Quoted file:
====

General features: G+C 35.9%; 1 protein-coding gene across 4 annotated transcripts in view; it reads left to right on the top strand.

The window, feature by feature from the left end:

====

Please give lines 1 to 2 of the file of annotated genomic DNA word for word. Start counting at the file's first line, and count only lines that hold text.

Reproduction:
General features: G+C 35.9%; 1 protein-coding gene across 4 annotated transcripts in view; it reads left to right on the top strand.

The window, feature by feature from the left end: